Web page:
We’re tired of serving idols on the Euphrates and we want God to show us the way to a free land of our own. We ate some fruit, and it tasted good, and the juice was red like our blood against these thorns.
It’s spring, but we’re still slaves in Egypt.
We were slaves to the Pharaoh in Egypt, and the Lord took us out of there with a mighty hand.
This is how it happened, says Jesus. This is how it happened to our ancestors and us.
There iwas a cup made from the beginning of the world for the price of evil, and drop by drop it fills up with unspeakable pain.
The performers dance in the royal court while the drummer plays a breathless beat. It’s the same beat as the rhythm of whips on slaves’ backs in the fields; every time the dancers leap, an old man collapses.
Outside the palace one day, the Pharaoh stretches out his arms to bask under the same sun that bakes the slaves’ bricks and bodies. The Pharaoh yawns at the same time a slave woman gives birth to a screaming baby he’s already ordered to have killed, like so many others.
The slaves are growing too tired even to give their sons names.
Drop by drop, forgotten blood fills the cup.
The mother raises her baby by posing as his wet nurse. The Pharaoh rules his people by posing as their God.
He commissions his wise men to carve his history into rocks, but he doesn’t know the overseers’ whips are the strongest styluses, that history is being written in scars.
The baby grows up, and tells history to stop. The baby grows up, and kills one of the writers. It doesn’t matter. Another will take his place.
The people of Egypt eat and drink and laugh. It’s nice to have such cheap bricks.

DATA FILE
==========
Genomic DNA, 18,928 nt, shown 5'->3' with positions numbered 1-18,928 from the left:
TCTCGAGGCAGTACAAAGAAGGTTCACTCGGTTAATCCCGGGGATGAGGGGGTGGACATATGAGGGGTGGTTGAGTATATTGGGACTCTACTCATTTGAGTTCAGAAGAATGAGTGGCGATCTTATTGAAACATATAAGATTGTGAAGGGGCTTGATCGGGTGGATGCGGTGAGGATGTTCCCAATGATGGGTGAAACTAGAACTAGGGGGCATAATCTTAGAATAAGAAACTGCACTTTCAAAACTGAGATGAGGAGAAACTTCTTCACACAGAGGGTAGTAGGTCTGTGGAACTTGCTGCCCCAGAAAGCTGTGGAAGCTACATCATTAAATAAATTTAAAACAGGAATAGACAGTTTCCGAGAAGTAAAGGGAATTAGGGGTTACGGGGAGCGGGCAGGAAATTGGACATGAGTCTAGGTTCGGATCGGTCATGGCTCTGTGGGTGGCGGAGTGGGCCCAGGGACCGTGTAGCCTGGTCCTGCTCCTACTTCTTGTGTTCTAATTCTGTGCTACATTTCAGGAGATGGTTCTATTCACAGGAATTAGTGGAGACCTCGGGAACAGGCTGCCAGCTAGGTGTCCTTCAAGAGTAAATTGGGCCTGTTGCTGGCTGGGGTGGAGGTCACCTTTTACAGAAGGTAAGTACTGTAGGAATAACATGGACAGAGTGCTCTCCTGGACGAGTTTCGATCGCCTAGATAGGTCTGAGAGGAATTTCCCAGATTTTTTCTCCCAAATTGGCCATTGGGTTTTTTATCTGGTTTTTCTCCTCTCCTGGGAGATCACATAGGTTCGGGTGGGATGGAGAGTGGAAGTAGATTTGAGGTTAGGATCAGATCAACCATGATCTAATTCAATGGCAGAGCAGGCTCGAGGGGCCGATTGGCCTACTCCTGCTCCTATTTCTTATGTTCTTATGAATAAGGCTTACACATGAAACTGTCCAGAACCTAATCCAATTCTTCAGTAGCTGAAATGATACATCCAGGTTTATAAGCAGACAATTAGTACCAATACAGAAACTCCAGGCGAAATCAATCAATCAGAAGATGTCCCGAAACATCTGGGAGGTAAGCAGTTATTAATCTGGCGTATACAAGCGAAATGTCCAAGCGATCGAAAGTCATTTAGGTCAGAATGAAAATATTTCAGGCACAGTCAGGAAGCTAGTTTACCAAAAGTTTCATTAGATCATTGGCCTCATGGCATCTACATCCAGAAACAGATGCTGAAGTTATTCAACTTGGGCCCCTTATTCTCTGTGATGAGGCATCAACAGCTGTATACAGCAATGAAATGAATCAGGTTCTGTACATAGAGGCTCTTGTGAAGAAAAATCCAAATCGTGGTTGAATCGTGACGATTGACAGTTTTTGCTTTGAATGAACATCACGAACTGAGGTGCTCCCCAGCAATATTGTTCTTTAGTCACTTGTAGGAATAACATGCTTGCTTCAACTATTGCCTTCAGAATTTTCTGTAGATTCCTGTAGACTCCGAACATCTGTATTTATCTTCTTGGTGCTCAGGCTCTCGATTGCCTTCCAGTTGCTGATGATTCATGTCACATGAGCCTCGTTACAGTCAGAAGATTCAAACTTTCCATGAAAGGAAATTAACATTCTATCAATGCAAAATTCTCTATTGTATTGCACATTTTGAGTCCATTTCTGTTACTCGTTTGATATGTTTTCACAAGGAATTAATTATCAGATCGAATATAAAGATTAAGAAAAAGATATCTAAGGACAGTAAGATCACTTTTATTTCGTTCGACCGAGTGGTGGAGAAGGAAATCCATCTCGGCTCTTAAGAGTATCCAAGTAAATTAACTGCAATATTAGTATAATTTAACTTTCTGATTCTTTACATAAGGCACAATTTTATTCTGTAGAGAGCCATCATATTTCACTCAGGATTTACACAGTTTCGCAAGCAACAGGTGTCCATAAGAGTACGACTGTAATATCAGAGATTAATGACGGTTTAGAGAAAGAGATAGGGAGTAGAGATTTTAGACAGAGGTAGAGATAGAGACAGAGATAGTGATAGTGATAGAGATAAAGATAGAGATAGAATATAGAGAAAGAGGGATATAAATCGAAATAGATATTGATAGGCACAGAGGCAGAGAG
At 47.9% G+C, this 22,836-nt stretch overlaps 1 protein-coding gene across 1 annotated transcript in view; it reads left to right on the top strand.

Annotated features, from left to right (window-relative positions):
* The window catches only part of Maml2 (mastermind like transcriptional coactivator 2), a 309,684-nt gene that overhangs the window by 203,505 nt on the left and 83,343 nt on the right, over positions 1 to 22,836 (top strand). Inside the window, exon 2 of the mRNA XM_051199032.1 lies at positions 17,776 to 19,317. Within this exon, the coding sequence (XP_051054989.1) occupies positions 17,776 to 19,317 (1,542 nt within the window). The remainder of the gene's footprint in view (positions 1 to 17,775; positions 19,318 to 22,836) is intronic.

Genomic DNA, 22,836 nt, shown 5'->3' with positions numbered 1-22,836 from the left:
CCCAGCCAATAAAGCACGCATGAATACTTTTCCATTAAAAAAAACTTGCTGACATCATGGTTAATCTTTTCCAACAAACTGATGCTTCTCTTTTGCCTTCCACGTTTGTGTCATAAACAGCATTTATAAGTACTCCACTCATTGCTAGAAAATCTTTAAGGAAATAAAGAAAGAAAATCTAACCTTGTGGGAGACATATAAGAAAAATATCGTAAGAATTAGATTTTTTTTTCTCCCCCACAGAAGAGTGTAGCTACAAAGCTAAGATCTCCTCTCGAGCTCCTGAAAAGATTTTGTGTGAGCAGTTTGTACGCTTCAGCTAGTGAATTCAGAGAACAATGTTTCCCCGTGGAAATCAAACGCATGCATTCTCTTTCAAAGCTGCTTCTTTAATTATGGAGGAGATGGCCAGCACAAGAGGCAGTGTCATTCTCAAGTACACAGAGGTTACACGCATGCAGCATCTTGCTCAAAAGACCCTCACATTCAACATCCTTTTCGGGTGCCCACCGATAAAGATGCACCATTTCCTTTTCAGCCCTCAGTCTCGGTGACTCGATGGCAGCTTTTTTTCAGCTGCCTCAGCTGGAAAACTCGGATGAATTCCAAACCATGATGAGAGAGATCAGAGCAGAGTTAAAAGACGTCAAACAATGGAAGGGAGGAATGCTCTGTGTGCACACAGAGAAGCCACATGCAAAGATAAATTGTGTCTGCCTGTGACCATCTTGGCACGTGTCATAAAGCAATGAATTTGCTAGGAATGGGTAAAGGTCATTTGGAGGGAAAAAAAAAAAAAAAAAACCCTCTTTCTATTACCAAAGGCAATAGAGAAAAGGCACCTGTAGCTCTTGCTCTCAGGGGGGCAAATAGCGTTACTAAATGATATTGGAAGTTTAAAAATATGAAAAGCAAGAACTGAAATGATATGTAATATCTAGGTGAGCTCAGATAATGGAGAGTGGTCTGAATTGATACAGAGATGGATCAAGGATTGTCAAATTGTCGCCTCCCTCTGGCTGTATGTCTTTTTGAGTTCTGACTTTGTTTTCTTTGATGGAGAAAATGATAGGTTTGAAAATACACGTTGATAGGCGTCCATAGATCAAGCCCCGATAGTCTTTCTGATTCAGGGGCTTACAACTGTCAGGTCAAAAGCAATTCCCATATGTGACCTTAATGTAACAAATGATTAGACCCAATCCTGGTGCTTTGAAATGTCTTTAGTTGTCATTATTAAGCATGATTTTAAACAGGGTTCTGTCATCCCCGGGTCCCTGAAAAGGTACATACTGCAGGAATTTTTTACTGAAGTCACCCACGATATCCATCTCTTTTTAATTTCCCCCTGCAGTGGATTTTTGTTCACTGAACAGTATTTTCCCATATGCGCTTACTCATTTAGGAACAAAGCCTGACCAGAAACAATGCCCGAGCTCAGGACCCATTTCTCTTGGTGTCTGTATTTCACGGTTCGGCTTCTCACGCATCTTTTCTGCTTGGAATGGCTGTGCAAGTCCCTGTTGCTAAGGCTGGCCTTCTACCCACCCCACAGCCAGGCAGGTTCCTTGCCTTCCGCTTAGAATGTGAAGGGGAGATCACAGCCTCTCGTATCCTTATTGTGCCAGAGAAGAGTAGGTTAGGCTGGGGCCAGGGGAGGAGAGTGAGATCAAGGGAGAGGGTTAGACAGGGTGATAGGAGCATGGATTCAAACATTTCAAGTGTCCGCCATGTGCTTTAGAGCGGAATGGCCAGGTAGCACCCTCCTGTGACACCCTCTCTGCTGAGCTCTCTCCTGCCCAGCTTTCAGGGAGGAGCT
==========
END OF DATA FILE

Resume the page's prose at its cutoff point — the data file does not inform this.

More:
The man whose mother posed as his wet nurse goes out to the desert like John. He’s tired of Pharaoh. He wants God.
God finds him. God burns like a fire that’s shut up in his bones.
The man goes back to Pharaoh. He tells him about the pain in the bitter cup. He tells him to let the slaves go. But Pharaoh has a hard heart. Why does Pharaoh’s heart always have to be so hard?
An evil generation looks for signs, so the man shows signs to Pharaoh. But it isn’t enough. Pharaoh believes that forgotten blood can stay forgotten: he doesn’t believe in the cup.
Jesus lifts the cup high enough for everyone to see, and with each word he spills one tiny drop: Blood, frogs, lice, says Jesus. Flies, sickness, boils, he says. Hail, locusts, darkness.
Slaying of the firstborn.
“This is my blood,” says Jesus, still holding the cup. Ten drops on his plate stand for all the suffering of Egypt, but he looks at the whole cup. How many drops are left there? How many thousands of drops?
“Whenever you drink, remember me,” he says.
Soon Jerusalem’s houses and streets and inns and brothels and stables and slums are filled with the sounds of half a million people singing. We’ve been freed from bondage in Egypt. We’ve been led by a prophet to a land full of promise, marked by old promises.
I love the Lord because he heard my voice and my prayers! the people sing. He lowered his ear to listen, so I’ll cry out to him as long as I have breath.
The apostles’ heads are warm with wine. They pour out into the streets and join in the songs. I will pay my vows to the Lord now in the presence of all his people, they sing, Precious in the sight of the Lord is the death of his saints.